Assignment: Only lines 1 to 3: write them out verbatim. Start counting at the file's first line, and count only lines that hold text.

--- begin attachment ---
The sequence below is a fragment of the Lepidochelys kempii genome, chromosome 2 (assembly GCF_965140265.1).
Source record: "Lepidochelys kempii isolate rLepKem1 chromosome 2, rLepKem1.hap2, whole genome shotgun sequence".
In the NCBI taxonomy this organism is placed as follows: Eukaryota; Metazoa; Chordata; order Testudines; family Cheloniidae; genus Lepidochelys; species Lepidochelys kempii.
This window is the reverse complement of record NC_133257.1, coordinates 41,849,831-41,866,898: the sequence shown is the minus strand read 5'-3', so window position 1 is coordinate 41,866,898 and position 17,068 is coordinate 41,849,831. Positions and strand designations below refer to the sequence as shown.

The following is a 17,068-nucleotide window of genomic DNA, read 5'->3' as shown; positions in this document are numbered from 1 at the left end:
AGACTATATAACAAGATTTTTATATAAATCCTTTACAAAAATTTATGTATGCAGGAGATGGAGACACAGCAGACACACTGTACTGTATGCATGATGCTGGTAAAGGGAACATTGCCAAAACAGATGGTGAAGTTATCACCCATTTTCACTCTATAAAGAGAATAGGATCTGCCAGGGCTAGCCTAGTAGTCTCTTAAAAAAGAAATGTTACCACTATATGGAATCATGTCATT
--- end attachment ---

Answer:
The sequence below is a fragment of the Lepidochelys kempii genome, chromosome 2 (assembly GCF_965140265.1).
Source record: "Lepidochelys kempii isolate rLepKem1 chromosome 2, rLepKem1.hap2, whole genome shotgun sequence".
In the NCBI taxonomy this organism is placed as follows: Eukaryota; Metazoa; Chordata; order Testudines; family Cheloniidae; genus Lepidochelys; species Lepidochelys kempii.